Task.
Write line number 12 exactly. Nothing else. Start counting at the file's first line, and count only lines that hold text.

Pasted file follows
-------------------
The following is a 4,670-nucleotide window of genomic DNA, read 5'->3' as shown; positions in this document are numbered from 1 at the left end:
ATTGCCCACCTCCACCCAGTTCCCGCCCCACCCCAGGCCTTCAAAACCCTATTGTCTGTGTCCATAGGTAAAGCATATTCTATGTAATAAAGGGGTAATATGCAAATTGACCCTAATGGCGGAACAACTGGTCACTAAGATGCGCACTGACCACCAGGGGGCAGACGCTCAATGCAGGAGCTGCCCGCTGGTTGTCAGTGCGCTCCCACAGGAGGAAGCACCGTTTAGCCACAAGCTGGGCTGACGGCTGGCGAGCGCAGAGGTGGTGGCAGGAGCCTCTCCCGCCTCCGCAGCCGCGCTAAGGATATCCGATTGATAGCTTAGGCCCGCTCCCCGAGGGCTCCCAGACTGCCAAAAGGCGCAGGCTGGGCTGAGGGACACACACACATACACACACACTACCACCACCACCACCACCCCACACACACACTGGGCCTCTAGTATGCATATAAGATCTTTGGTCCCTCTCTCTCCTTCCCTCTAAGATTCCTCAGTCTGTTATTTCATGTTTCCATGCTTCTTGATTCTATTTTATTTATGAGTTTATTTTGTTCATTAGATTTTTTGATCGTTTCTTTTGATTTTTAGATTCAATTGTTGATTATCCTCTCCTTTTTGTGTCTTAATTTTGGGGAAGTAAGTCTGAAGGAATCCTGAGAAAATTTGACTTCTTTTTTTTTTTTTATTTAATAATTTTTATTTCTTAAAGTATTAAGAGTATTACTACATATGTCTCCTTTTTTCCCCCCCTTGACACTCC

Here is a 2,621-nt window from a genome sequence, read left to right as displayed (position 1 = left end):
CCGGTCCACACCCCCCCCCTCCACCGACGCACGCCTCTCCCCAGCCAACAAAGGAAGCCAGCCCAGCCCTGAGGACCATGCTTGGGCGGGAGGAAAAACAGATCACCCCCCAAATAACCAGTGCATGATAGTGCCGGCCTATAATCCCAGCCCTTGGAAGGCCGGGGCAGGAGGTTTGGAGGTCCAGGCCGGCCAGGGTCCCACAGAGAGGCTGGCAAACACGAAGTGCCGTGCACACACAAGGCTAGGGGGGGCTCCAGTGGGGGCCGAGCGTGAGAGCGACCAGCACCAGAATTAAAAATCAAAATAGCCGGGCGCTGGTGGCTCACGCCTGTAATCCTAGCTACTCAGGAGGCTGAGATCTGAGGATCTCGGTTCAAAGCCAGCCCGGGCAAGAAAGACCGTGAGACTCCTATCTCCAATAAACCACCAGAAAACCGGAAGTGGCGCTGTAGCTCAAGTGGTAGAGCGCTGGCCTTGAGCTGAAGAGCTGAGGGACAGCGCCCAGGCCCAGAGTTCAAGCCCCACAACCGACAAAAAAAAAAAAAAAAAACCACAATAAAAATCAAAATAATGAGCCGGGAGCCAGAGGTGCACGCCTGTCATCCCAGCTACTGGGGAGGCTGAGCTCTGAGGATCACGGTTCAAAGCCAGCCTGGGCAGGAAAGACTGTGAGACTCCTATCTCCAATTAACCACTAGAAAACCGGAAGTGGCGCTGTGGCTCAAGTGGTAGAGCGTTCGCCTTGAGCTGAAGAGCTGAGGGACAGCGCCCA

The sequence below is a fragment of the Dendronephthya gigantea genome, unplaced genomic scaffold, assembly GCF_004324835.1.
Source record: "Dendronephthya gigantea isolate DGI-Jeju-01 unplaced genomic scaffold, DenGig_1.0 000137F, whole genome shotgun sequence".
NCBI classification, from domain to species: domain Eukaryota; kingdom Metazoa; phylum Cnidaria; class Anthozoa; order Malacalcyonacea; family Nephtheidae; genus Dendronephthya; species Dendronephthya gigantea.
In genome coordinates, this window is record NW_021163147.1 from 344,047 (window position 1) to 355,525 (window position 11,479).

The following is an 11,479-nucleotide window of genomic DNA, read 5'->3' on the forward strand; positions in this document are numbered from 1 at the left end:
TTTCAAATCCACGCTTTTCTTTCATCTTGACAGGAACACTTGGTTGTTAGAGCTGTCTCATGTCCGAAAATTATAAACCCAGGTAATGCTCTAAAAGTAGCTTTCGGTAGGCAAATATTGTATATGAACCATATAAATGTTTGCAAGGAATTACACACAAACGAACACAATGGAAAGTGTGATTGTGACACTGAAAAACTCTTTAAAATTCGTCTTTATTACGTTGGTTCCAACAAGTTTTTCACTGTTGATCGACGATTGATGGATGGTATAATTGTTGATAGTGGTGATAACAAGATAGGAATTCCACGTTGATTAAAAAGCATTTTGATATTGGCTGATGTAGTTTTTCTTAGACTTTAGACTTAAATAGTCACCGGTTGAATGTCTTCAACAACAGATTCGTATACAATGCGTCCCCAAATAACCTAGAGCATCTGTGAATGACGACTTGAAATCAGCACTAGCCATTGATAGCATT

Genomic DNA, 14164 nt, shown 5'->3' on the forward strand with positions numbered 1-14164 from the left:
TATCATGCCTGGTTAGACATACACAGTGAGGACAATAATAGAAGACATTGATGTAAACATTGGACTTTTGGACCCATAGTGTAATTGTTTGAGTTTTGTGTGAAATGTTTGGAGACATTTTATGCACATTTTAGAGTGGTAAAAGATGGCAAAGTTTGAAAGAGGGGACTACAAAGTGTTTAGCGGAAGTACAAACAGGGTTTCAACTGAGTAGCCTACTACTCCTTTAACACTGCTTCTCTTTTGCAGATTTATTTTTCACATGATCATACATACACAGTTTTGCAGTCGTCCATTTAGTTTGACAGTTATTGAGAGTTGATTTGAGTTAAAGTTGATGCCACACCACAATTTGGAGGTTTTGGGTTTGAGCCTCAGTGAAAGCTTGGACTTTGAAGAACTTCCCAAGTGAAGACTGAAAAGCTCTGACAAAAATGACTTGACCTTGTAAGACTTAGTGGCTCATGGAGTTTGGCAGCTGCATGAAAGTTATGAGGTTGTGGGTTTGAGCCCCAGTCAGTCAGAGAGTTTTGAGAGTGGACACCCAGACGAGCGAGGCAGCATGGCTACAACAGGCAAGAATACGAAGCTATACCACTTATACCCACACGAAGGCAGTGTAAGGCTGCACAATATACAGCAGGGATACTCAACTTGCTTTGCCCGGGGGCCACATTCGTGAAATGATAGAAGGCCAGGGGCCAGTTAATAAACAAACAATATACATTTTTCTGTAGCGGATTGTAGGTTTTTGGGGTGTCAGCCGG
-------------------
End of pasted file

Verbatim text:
TATCATGCCTGGTTAGACATACACAGTGAGGACAATAATAGAAGACATTGATGTAAACATTGGACTTTTGGACCCATAGTGTAATTGTTTGAGTTTTGTGTGAAATGTTTGGAGACATTTTATGCACATTTTAGAGTGGTAAAAGATGGCAAAGTTTGAAAGAGGGGACTACAAAGTGTTTAGCGGAAGTACAAACAGGGTTTCAACTGAGTAGCCTACTACTCCTTTAACACTGCTTCTCTTTTGCAGATTTATTTTTCACATGATCATACATACACAGTTTTGCAGTCGTCCATTTAGTTTGACAGTTATTGAGAGTTGATTTGAGTTAAAGTTGATGCCACACCACAATTTGGAGGTTTTGGGTTTGAGCCTCAGTGAAAGCTTGGACTTTGAAGAACTTCCCAAGTGAAGACTGAAAAGCTCTGACAAAAATGACTTGACCTTGTAAGACTTAGTGGCTCATGGAGTTTGGCAGCTGCATGAAAGTTATGAGGTTGTGGGTTTGAGCCCCAGTCAGTCAGAGAGTTTTGAGAGTGGACACCCAGACGAGCGAGGCAGCATGGCTACAACAGGCAAGAATACGAAGCTATACCACTTATACCCACACGAAGGCAGTGTAAGGCTGCACAATATACAGCAGGGATACTCAACTTGCTTTGCCCGGGGGCCACATTCGTGAAATGATAGAAGGCCAGGGGCCAGTTAATAAACAAACAATATACATTTTTCTGTAGCGGATTGTAGGTTTTTGGGGTGTCAGCCGG